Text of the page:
____________________________________
      OMV 3.0.90 Erasmus
      ThinkServer TS140, 12GB ECC / 32GB USB3.0
      4TB SG+4TB TS ZFS mirror/ 3TB TS

      OMV 3.0.81 Erasmus - Rsync'ed Backup Server
      R-PI 2 $29 / 16GB SD Card $8 / Real Time Clock $1.86
      4TB WD My Passport $119
    • flmaxey wrote:

      I read the thread and I'll add my 2 cents.
      _____________________________

      First, if you want to check out the details of what it takes to do something in OMV:

      I'd highly recommend setting up Virtual Box, preferably on a client with more than 4GB of ram, and install OMV in a VM. You'll have the freedom to test plugin's, storage scenarios, etc., etc., without consequence.
      (You'd even be able to snapshot a build, at a particular point, where restoring a broken install or back tracking would take just a few minutes.)
      While VM tests would not be all inclusive, where specific hardware bits and pieces are concerned, there's nothing like first hand experience. It's far better than a HOW TO guide.
      ____________________________

      On the subject of RAID (software or with adapters):
      RAID, for the home user, is just not a good idea. Why? Here's a post I wrote awhile back on RAID, backup, data considerations, etc. Thoughts on RAID
      In short form; RAID is a data center / server farm solution where experienced IT staff is available and real backup is the norm, not the exception.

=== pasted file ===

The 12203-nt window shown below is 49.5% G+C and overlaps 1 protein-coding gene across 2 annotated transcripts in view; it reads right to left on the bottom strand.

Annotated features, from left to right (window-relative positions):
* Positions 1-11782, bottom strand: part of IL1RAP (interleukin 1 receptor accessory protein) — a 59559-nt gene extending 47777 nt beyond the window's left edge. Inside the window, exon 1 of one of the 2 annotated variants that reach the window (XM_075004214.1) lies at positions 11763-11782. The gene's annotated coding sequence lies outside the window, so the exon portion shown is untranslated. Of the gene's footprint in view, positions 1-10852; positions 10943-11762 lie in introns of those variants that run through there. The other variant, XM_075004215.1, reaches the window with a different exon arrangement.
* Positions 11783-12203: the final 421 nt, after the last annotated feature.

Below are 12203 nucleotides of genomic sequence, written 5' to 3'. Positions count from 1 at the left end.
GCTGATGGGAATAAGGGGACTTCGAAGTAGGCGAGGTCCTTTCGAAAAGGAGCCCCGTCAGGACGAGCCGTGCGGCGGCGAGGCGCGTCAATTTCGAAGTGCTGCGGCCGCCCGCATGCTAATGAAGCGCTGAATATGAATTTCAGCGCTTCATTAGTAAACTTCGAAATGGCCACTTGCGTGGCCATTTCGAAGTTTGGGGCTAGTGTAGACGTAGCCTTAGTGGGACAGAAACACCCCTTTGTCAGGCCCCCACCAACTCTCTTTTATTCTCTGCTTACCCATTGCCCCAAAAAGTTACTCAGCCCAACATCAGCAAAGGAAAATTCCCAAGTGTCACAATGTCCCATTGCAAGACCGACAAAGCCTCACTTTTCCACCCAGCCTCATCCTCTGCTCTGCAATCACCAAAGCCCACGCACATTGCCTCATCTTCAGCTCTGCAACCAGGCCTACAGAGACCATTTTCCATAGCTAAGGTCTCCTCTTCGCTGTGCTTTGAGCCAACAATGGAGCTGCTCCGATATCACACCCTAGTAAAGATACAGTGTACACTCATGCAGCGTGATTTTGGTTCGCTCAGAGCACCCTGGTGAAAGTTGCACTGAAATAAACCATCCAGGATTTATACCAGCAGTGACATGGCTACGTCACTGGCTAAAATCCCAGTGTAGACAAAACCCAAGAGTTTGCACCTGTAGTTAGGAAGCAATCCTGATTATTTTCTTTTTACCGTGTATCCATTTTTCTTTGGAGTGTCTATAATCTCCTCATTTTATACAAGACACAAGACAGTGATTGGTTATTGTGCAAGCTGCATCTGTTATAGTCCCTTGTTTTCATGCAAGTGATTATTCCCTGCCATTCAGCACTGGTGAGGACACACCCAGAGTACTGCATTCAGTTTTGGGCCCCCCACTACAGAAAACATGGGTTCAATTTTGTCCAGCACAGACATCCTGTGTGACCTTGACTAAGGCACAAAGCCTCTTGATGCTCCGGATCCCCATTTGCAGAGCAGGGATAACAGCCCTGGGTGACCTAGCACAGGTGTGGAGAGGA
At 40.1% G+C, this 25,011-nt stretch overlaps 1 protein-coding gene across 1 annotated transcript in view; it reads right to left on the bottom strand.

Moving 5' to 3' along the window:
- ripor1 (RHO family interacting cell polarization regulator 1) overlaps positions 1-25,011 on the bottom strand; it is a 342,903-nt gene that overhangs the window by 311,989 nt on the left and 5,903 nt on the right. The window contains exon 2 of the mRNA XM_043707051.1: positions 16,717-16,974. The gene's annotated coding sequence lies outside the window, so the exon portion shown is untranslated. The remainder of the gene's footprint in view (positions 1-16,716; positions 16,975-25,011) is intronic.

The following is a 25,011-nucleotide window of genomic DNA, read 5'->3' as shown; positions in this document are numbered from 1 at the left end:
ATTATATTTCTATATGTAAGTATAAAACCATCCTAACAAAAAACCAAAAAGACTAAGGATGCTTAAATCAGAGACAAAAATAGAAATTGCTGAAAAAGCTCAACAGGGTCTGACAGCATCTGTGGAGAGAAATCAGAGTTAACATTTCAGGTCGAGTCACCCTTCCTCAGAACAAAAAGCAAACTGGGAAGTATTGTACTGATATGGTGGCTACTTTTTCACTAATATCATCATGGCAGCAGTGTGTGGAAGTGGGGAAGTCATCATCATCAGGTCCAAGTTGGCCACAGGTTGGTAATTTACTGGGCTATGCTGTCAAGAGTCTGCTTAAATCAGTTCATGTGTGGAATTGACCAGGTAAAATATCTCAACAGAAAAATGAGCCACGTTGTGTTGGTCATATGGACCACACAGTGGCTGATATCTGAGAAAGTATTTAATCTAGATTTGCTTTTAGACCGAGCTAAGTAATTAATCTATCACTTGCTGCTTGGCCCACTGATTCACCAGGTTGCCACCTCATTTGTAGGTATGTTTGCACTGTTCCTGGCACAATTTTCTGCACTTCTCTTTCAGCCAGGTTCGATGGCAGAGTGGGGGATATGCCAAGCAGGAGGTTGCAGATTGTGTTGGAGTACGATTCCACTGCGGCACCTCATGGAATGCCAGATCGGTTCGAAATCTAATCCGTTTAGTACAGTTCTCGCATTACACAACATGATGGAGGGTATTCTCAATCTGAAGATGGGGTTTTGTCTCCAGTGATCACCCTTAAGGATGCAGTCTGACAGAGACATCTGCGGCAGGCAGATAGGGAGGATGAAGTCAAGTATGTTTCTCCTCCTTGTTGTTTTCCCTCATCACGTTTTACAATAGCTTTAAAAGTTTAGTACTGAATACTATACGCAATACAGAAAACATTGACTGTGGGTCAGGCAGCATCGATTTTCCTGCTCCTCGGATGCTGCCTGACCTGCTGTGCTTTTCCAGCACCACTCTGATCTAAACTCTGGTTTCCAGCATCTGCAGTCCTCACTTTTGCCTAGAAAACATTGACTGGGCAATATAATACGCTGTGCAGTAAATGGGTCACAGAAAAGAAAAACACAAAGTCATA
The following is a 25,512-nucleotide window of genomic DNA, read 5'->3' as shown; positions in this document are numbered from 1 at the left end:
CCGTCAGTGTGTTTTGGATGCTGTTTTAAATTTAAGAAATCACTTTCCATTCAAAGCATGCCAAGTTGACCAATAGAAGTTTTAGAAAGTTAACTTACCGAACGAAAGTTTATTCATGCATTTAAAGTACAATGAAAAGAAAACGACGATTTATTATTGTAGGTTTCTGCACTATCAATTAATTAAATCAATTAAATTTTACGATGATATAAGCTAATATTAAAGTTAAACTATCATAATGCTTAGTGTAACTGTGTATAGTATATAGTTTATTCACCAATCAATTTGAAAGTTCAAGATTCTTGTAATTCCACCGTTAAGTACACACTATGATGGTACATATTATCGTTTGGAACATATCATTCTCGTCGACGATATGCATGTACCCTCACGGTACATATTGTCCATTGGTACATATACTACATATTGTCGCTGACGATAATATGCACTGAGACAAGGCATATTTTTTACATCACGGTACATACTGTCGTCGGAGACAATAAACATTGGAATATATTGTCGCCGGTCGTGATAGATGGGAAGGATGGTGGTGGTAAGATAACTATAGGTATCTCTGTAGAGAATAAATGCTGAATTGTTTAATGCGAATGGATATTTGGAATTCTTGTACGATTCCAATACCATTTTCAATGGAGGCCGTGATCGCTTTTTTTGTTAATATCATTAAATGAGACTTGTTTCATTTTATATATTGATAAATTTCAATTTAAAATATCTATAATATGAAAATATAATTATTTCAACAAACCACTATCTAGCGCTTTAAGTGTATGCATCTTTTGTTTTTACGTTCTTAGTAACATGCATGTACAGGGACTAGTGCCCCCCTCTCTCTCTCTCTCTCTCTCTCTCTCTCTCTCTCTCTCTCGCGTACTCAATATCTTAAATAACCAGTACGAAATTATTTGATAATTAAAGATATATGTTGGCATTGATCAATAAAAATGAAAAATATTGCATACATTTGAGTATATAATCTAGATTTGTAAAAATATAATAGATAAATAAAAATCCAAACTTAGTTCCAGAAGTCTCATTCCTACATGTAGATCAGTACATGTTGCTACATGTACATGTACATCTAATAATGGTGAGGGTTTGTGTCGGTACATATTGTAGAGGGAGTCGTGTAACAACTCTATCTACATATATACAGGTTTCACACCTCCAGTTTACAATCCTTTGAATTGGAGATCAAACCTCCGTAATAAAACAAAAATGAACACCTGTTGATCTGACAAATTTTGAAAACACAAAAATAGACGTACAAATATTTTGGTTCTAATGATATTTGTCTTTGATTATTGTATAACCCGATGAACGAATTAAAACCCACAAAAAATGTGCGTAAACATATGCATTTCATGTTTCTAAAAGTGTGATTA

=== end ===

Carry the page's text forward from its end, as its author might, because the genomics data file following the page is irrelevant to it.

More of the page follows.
ryecoarron is right on when he says the forum tends to avoid RAID questions, RAID How To's, troubleshooting, etc., because, well, RAID is a rabbit hole with outcomes that can be bad.
      - One user wanted to know how to expand a RAID5 array. I provided the command line to do it and the array died at the beginning of the resilvering process. ((All he knows it, he asked a question and the answer trashed his array. There's ZERO upside to that.)) That kind of thing happens all the time. The user said he had backup up before he started, but we'll never know. I hope he did.

      As arrays grow to stupendous sizes that are chock full, all the while their disks are growing older, the likely hood of the array being backed up regularly diminishes as the chances of failure begin to rise. Unfortunately, it's part of human nature. We get comfortable with something working, start taking short cuts, and then the failure comes along.
      ______________________________________________________________

      If you're concerned about "disk efficiency", again, backup is less likely. Usually, that kind of thinking tends to lead to RAID5. It seems most users want to squeeze out every last GB of space when, as a matter of practice (if you want some elbow room), your storage media shouldn't be more than 50% filled. As a starting point, I aim for 25% or less.